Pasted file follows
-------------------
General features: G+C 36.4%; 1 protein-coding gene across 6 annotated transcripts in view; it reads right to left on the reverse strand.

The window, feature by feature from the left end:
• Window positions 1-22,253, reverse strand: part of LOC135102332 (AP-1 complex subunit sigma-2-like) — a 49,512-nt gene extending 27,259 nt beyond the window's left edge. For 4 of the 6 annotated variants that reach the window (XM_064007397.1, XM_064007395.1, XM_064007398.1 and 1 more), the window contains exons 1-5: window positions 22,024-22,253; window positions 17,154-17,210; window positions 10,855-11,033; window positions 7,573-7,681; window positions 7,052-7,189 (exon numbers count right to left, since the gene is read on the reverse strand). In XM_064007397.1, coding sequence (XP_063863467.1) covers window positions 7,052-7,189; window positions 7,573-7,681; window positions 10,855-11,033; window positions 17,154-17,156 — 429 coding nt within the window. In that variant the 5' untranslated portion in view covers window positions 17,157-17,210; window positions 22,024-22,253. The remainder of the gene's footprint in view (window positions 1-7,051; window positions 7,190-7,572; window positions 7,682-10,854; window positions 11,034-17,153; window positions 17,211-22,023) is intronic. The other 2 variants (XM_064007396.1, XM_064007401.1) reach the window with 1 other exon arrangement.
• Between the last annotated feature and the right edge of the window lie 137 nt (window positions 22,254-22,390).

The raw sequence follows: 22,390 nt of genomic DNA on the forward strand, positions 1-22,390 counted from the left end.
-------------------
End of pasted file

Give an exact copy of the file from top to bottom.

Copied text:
General features: G+C 36.4%; 1 protein-coding gene across 6 annotated transcripts in view; it reads right to left on the reverse strand.

The window, feature by feature from the left end:
• Window positions 1-22,253, reverse strand: part of LOC135102332 (AP-1 complex subunit sigma-2-like) — a 49,512-nt gene extending 27,259 nt beyond the window's left edge. For 4 of the 6 annotated variants that reach the window (XM_064007397.1, XM_064007395.1, XM_064007398.1 and 1 more), the window contains exons 1-5: window positions 22,024-22,253; window positions 17,154-17,210; window positions 10,855-11,033; window positions 7,573-7,681; window positions 7,052-7,189 (exon numbers count right to left, since the gene is read on the reverse strand). In XM_064007397.1, coding sequence (XP_063863467.1) covers window positions 7,052-7,189; window positions 7,573-7,681; window positions 10,855-11,033; window positions 17,154-17,156 — 429 coding nt within the window. In that variant the 5' untranslated portion in view covers window positions 17,157-17,210; window positions 22,024-22,253. The remainder of the gene's footprint in view (window positions 1-7,051; window positions 7,190-7,572; window positions 7,682-10,854; window positions 11,034-17,153; window positions 17,211-22,023) is intronic. The other 2 variants (XM_064007396.1, XM_064007401.1) reach the window with 1 other exon arrangement.
• Between the last annotated feature and the right edge of the window lie 137 nt (window positions 22,254-22,390).

The raw sequence follows: 22,390 nt of genomic DNA on the forward strand, positions 1-22,390 counted from the left end.